Is it possible that major media companies have spent billions developing, buying and selling something that isn't really a business? The answer is yes, according to a recent article in The Economist, which argues that one should not confuse the popularity of social networks like MySpace and Facebook with a business model.
Comparing social networks to free email programs like Gmail and Hotmail, The Economist rejected high valuations that seem to have become the norm in the space. No doubt the article comes in the wake of AOL's recent decision to spend $850 million on Bebo, a social network that isn't all that popular globally and hardly rates at all in the U.S.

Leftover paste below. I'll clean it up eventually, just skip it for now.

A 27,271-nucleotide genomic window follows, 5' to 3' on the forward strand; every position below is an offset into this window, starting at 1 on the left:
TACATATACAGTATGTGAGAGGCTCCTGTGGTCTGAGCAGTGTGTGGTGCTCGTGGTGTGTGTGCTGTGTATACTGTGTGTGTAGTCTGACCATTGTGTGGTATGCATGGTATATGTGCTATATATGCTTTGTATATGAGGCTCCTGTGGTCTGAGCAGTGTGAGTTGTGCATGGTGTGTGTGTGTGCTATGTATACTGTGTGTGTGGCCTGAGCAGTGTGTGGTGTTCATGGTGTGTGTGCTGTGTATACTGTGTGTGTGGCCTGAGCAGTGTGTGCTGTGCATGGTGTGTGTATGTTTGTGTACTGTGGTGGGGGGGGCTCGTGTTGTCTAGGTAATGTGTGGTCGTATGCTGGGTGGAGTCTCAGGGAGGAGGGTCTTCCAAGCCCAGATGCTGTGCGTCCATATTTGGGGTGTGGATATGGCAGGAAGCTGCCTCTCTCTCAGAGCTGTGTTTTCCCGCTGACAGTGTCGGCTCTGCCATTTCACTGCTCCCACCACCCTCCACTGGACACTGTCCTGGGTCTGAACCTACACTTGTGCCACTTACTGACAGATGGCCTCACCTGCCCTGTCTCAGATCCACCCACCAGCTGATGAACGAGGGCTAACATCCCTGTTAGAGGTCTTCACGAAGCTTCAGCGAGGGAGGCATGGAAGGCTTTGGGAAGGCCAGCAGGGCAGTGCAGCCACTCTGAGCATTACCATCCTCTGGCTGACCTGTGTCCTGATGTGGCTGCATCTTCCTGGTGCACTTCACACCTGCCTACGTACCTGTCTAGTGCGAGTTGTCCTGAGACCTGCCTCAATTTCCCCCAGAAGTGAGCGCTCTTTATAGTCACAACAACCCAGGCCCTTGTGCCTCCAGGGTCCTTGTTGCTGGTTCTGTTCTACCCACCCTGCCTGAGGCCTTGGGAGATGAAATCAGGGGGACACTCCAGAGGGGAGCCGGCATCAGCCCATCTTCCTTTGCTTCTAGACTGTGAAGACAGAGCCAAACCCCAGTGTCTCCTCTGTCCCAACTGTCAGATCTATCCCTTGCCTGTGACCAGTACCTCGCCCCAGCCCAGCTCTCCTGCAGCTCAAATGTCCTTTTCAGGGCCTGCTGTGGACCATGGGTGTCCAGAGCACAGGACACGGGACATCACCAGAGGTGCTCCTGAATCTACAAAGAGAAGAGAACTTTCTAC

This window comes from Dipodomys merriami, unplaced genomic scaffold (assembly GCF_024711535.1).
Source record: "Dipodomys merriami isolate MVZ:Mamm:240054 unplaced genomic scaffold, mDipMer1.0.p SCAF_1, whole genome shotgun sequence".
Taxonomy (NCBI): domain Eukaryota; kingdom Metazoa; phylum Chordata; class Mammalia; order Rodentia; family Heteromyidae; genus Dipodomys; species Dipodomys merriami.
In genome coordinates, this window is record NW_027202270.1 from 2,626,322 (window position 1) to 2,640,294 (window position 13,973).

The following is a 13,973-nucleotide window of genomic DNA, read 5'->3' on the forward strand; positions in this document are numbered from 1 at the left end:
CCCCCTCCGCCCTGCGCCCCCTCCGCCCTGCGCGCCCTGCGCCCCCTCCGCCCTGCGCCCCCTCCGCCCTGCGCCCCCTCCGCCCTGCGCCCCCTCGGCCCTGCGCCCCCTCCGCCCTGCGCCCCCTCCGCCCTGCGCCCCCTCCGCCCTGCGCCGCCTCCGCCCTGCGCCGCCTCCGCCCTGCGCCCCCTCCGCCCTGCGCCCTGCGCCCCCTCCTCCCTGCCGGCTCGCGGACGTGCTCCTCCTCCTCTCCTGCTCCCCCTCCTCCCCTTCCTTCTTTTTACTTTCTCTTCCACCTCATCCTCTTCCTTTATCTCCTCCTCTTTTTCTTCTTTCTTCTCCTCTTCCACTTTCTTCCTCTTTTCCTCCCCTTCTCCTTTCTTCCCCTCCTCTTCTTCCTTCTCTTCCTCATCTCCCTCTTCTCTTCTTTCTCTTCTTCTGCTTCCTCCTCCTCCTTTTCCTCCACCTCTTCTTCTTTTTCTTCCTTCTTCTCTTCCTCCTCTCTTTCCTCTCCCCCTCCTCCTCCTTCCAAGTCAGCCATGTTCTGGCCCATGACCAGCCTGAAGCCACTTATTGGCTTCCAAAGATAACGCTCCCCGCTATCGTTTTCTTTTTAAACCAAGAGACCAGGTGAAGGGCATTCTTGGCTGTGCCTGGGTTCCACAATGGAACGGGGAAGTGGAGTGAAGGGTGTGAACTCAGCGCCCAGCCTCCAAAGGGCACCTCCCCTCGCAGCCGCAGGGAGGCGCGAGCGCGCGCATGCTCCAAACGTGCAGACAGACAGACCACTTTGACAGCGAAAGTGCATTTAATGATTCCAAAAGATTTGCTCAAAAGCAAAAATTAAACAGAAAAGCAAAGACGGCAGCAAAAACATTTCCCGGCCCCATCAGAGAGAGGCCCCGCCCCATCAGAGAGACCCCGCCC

While social networks have been able to sell ads on sites that boast massive page views, even industry insiders like Google co-founder Sergey Brin have confessed that monetizing the space hasn't exactly panned out.
But according to The Economist, a lack of a revenue model likely won't slow down social networks as a phenomenon, given the eagerness of users to find and join new social networks.